Luv’in Xi’an

Our next stop after Beijing was Xi’an. Conrado and I have been dying to see the Terracotta Warriors so this was a must-do on our trip.

We took an overnight train ride (the Z19) from Beijing. Man, the walk into the Beijing West station was very sad and humbling. There are so many poor people and families with tattered bags sitting around. I know there are dirt cheap but crazy long train rides to the country, I can only assume they were waiting for one of those. Made me feel guilty about our splurge for a private 2-bunk sleeper.

The sleeper was a bit more dirty than what I remember seeing in the Europe trains, so that was disappointing but the ride was smooth. When we finally got to Xi’an we were hustled with a swarm of people toward the exit. Despite not having a great taxi experience in Beijing, I figured it would be better to take a cab to our hotel at this point since I was unfamiliar with Xi’an’s bus system (no subways there). However, the line for the taxis was hopelessly long and not moving. It was 8am, we were tired and wanted to drop our bags off.

I’m sure we could’ve walked a little ways from the station and hailed a cab, but I checked the public transportation directions on Google Maps (thank goodness for smartphones and international data plans!). It appeared there was a bus that would head right by the hotel so we went for it. We hopped on the 611 heading to the Drum tower (there was a booth near the stop and I had to show my phone to the attendant to ensure we were taking the bus in the right direction).

Once again, I found myself as the only white person on the bus. But on that ride, I immediately felt a connection with Xi’an that I didn’t get with Beijing. It was so much more quaint with a lot of traditional architecture.

We ended up having enough energy after checking in to go see the Terracotta Warriors. Luckily, the hotel offered us a driver for around $60 USD that would take us there, as well as two other nearby attractions. Since we got there later in the day, the crowds seemed relatively low and it was AWESOME. I absolutely loved seeing the Warriors with my own eyes. We walked around the pits but returned to the main one about a half hour before closing, there were hardly and crowds by this point and it was magical. Highly recommended.

Back in Xi’an, we decided to check out the night market in the Muslim Quarter. What an experience! Despite the crowd levels, it was so exciting being there. And the food, oh gaaaaaaaaaawd, the food. I loved the pork buns they had and the fried squid on a stick. Yum yum yum.

The next day we checked out the city wall and rented bikes to ride the perimeter. It was surprisingly relaxing. Xi’an also has some bad smog, but it didn’t bother me as much as it did in Beijing.

We only had two days here which felt like enough time, but Xi’an is definitely worth a stop if you are coming to China.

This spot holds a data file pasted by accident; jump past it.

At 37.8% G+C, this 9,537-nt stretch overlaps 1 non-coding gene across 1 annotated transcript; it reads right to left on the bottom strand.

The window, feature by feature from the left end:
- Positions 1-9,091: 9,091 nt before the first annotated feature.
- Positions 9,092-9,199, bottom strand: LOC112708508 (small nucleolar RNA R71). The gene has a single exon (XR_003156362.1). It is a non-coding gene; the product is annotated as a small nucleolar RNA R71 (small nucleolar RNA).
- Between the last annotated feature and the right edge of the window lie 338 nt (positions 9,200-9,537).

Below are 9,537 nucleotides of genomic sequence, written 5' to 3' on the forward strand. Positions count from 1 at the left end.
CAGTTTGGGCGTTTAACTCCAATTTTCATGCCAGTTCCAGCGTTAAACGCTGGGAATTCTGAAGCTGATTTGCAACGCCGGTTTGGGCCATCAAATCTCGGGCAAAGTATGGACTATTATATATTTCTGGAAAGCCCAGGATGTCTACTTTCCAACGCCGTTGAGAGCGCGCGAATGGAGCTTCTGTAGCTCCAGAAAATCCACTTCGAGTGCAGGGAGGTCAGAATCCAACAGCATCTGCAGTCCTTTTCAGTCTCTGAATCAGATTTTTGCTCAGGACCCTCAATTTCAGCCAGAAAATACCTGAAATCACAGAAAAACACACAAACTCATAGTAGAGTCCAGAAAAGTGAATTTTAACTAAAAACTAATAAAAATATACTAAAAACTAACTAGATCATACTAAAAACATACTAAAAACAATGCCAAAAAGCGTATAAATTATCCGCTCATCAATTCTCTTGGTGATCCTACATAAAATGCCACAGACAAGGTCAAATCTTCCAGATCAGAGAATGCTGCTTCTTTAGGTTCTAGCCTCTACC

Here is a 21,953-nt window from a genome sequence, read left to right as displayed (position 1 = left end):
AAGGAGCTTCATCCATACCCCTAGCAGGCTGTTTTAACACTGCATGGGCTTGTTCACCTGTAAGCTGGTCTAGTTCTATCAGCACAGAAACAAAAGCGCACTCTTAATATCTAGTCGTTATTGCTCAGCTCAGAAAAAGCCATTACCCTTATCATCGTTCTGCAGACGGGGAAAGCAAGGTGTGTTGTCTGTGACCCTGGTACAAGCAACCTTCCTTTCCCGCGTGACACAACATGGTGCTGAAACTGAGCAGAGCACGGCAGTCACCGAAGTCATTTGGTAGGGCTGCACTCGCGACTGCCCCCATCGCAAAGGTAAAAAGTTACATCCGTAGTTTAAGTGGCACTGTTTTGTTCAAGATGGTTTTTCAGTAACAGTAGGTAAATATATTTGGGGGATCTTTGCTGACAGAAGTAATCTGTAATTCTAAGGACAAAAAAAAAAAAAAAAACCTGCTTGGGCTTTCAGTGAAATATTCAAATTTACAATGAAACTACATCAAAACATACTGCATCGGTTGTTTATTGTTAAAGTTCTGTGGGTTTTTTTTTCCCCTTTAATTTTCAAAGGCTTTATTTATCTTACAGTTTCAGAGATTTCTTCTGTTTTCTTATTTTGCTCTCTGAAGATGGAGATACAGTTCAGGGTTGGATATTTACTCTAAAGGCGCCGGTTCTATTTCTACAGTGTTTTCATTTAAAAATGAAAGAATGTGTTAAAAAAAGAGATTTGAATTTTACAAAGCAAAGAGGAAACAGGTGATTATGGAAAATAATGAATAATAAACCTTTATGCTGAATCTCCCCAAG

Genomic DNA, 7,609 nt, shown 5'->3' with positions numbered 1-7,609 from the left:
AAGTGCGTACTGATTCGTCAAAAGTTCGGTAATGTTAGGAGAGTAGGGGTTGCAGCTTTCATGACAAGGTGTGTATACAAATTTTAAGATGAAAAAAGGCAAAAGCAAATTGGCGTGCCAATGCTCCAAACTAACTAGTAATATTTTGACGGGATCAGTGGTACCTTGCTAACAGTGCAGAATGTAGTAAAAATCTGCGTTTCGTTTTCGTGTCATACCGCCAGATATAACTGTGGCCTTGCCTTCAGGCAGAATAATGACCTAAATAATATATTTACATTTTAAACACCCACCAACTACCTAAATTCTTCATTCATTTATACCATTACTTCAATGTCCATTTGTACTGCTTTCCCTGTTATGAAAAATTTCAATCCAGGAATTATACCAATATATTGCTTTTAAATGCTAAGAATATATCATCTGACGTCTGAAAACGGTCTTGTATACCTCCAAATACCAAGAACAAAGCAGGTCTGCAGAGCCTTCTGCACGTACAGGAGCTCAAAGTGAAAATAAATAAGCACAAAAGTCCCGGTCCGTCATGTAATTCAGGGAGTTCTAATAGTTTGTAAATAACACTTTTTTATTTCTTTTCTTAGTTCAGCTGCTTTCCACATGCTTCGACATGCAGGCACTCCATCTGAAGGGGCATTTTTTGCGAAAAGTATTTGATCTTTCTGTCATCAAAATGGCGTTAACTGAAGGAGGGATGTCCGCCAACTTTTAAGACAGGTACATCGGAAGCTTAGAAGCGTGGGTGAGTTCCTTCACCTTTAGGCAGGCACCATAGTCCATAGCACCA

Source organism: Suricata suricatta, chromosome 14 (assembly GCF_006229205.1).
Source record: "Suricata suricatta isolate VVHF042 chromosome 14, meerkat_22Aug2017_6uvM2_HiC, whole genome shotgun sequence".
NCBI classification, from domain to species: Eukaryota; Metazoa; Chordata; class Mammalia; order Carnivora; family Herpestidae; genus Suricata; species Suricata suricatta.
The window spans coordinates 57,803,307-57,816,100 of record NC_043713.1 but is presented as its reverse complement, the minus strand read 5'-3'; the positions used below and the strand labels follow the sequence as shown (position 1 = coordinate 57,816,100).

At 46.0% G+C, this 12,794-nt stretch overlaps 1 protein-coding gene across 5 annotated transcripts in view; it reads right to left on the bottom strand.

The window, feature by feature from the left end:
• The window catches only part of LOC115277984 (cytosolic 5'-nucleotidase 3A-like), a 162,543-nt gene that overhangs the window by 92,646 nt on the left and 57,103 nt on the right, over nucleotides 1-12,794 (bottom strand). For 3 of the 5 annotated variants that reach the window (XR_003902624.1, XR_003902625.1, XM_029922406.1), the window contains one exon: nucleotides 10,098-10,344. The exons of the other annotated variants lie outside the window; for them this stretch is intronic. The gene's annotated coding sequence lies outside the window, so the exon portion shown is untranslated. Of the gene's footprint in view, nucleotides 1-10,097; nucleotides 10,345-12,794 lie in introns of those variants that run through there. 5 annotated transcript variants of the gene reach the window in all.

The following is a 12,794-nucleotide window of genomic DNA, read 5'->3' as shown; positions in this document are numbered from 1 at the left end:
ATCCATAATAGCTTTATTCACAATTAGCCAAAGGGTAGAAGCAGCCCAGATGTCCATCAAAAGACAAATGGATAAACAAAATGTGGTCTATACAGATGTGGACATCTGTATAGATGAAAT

Impressions of Beijing

When I pictured Beijing, I was expecting a bustling yet traditional metropolis that would throw me out of my element. What ended up happening was me… not really feeling much of anything. Really.

It was an odd feeling. Even seeing hardly any signs in English and hearing the people around me only speaking in Chinese dialects, I didn’t feel like I was in another country. Perhaps all the time I’ve spent in Manhattan’s Chinatown numbed the effect.

Even more surprising is the fact that I felt this way despite being one of the few Westerners around. Domestic tourism is such a huge thing here and the tourist sights are clogged with Chinese travelers. My pasty white skin was such a rare sight, people were taking photos of me (some were even bold enough to ask for a photo).

I really enjoyed the Temple of Heaven and Forbidden City. But my favorite sight, by far, was the Lama Temple. It was so beautiful and quiet - the only place in the city where I felt relaxed. Of course, as I mentioned in my first post, even here people were coughing, hocking and spitting. A few times Conrado and I would sit and watch people praying, enjoying the silence - only for it to be interrupted by the sound of someone’s coughing/spitting fit carrying through the space. We didn’t let it ruin our time there, though.

Smog was definitely an issue our first full day in Beijing. Although, I wasn’t so bothered by the air quality as I was by the haze muting all the photos I took, making them appear so lackluster. Luckily, on our last day the sun came out and we got to take some awesome shots around the city.

The subway was really great and easy to use. It was only $.32 (2 CNY) per ride! Conrado got scammed on our first taxi ride (we were charged 50 CNY for what we later realized was only a 15 CNY ride) and it left a sour taste in our mouths, so we heavily relied on it. Kudos to Beijing on their public transport.

Final thoughts: as great as some of the tourist sights are, I didn’t really feel a connection with the city. I honestly wish I had spent more time closer to the Great Wall. Won’t be coming back.


The Great Wall in the rain

So one thing I am finding out in China is just how bad the wifi and cell service is. Here I was thinking “I’m going to blog everyday about my travels.” Nawp. Couldn’t make it happen. So here’s a recap of my Great Wall trek a week after it happened.